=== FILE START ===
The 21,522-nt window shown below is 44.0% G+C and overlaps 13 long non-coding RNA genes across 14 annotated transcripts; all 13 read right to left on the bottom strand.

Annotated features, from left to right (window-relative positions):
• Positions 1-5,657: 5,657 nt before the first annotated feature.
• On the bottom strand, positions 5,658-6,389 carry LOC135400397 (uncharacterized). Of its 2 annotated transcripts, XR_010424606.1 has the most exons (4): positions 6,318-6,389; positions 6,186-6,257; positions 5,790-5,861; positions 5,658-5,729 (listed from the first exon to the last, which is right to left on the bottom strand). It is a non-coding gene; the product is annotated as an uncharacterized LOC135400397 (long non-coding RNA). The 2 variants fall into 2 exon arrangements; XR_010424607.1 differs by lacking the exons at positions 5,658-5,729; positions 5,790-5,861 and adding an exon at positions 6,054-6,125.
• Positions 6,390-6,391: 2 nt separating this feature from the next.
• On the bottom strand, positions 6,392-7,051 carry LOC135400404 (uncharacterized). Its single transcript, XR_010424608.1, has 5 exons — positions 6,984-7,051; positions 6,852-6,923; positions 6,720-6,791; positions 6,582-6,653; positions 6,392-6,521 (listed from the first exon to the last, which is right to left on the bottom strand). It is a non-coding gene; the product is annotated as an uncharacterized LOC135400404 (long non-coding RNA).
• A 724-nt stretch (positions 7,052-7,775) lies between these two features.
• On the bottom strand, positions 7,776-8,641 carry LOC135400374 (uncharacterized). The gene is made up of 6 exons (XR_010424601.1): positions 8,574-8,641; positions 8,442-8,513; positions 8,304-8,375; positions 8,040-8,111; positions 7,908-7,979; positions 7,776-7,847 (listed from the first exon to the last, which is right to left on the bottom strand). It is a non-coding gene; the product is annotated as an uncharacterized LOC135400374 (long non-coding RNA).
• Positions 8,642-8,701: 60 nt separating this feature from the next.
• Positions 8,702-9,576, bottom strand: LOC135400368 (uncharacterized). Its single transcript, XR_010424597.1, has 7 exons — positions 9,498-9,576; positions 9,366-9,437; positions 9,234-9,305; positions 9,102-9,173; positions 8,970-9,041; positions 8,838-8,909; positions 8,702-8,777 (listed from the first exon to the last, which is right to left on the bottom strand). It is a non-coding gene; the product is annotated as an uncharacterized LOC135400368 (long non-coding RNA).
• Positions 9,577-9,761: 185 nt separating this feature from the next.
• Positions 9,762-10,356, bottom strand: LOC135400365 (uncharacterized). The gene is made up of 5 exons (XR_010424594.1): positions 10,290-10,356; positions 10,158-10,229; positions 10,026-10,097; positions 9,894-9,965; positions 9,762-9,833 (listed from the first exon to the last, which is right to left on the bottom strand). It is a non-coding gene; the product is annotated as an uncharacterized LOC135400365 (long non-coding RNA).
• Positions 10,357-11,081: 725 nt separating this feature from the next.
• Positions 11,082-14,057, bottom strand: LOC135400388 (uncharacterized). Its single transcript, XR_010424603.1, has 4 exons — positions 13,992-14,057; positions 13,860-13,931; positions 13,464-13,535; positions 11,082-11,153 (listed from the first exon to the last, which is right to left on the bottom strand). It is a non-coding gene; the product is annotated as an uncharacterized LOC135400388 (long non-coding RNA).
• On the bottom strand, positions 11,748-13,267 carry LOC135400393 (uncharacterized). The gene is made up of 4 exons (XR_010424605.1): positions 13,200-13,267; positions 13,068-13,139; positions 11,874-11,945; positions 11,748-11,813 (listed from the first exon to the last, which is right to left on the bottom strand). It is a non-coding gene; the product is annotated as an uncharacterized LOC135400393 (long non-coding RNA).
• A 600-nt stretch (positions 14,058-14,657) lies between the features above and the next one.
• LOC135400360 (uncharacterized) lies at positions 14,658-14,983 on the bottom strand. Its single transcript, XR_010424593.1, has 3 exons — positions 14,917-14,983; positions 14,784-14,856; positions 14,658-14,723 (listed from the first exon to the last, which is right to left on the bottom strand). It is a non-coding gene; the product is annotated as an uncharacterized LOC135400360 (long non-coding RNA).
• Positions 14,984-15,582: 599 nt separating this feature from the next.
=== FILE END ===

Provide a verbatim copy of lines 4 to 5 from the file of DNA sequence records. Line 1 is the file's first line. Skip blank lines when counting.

• On the bottom strand, positions 5,658-6,389 carry LOC135400397 (uncharacterized). Of its 2 annotated transcripts, XR_010424606.1 has the most exons (4): positions 6,318-6,389; positions 6,186-6,257; positions 5,790-5,861; positions 5,658-5,729 (listed from the first exon to the last, which is right to left on the bottom strand). It is a non-coding gene; the product is annotated as an uncharacterized LOC135400397 (long non-coding RNA). The 2 variants fall into 2 exon arrangements; XR_010424607.1 differs by lacking the exons at positions 5,658-5,729; positions 5,790-5,861 and adding an exon at positions 6,054-6,125.
• Positions 6,390-6,391: 2 nt separating this feature from the next.